Everyone in our family loves wonderful, gooey (and bad for you) pull-apart cinnamon rolls, and I thought adding apple to the mix would make them even better.
In the interests of our health, however, I thought I would find a recipe that was slightly better for us than running down to the Cinnabon. Cooking Light had a recipe I used as a starting point, but I figured I might as well work in some whole grain, so I made a number of tweaks. I started the dough the night before, allowed it to rise once and put it in the fridge for Sparky the next morning.
For the dough
1 cup warm fat-free milk (100° to 110°)
3 tablespoons melted butter
1/3 cup granulated sugar
1 package quick-rise yeast
2 cup whole-grain Chapati flour
1 3/4 cups All-Purpose flour
1 large egg, lightly beaten
1/4 teaspoon salt
I made a “sponge” with the milk, a small amount of the sugar and the yeast and let it sit in the mixing bowl of my KitchenAid for 5 minutes until the yeast woke up and frothed a bit. I then added the beaten egg, the remaining sugar and the salt along with 1 cup of the flour, mixed briefly, and waited another 10 minutes. After that, the remaining ingredients went into the mixer and was kneaded for 10 minutes. The whole thing was covered with a warm damp cloth (right in the bowl) and allowed to rise for 35 minutes, after which I put it in the refrigerator overnight.
3 tablespoons melted butter
1 large apple, peeled, cored and diced
1/2 cup raw sugar
1 tablespoon cinnamon
1 tablespoon Wondra or All-purpose flour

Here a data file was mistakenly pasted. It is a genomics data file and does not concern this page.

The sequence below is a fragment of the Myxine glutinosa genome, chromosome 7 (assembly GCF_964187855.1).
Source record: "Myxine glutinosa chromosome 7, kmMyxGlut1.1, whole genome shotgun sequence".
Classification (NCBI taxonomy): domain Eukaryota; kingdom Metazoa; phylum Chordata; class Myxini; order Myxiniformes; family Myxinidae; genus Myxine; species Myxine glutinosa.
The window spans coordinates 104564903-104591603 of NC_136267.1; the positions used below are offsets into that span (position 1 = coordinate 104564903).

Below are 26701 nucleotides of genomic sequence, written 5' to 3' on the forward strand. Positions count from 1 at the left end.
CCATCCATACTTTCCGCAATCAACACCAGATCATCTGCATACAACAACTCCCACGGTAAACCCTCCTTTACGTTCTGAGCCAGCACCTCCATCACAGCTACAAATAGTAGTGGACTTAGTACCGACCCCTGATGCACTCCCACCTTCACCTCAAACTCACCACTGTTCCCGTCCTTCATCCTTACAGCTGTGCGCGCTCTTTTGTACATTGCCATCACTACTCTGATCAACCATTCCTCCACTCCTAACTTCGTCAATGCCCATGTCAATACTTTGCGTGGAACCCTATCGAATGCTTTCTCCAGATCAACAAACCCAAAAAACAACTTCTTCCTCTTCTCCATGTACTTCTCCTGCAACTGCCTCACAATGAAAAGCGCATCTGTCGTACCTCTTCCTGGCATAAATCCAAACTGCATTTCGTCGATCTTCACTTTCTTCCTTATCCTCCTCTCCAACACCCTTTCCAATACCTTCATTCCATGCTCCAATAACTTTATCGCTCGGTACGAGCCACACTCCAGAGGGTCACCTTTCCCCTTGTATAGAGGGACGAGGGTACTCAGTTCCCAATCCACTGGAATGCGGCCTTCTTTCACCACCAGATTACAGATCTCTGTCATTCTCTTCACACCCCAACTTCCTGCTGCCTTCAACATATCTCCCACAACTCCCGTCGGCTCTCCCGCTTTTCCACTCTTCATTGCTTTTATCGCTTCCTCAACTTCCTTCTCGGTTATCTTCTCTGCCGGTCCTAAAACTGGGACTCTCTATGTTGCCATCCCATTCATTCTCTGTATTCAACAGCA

The next morning, I peeled and cored a large apple and chopped it into small dice; added 1/2 cup of raw sugar and a heaping tablespoon of cinnamon and a tablespoon of Wondra flour and set it aside. Sparky got to work: working on a floured surface, he rolled the dough out into an 11 X 18 rectangle, with the help of some markings we’d made in the flour with a ruler.
After rolling out the dough, Sparky spread it with 3 tablespoons of melted butter, keeping about one inch of the nearest edge butter-free (when he asked how much to use, I said, heartily – “All of it; there’s no such thing as too much butter!” He looked at me, laughed, and quipped “Who are you, and what have you done with my mother?!”) He then spread the apple mixture over the butter, and rolled the whole thing up the long way, sushi-roll style (it rolled pretty easily, but if it gives you trouble, move the dough onto a large clean bath towel and use the towel to help you roll) and pinching the long seam to seal the roll in a tube. Then, using the ruler, we cut even 1-inch slices.
The apple-roll slices went into two buttered 8″ springform cake pans and were set aside to rise for 35 minutes, or until doubled in size. Then we baked them in a 350 degree oven for 20 minutes, and brought them out to cool when they were deliciously golden-brown.
Cut the cream cheese and butter into small pieces and cream in your mixer with the whisk attachment. Add the powdered sugar and vanilla extract. Taste, if it’s not sweet enough, add more sugar (I like mine not too sweet) Whip for several minutes until the frosting is light and fluffy and the sugar no longer has a grainy consistency. Spoon into a ziploc freezer bag (quart size should be enough) and place in the refrigerator for at least 10 minutes or until ready to ice the cinnamon rolls.
To ice the rolls: snip off one corner of the ziploc bag and squeeze the icing directly onto warm (but not hot) cinnamon rolls. Be careful as you squeeze to protect the zipper part of the bag; you don’t want an icing blow-out! I let Sparky channel his inner Jackson Pollack, and in no time we had delectable Apple Cinnamon rolls for breakfast!
I believe any dish, even one that’s strange to you, communicates the care of the farmer, forager, market and cook who brought it to your plate. At my blog, Quips, Travails and Braised Oxtails I put on my explorer hat, roll up my sleeves (and sometimes the sleeves of innocent bystanders) and share my adventures in cooking, eating, and understanding our relationship to food.
I also offer in-home cooking classes and parties for the culinarily challenged in the Chicago North Shore area.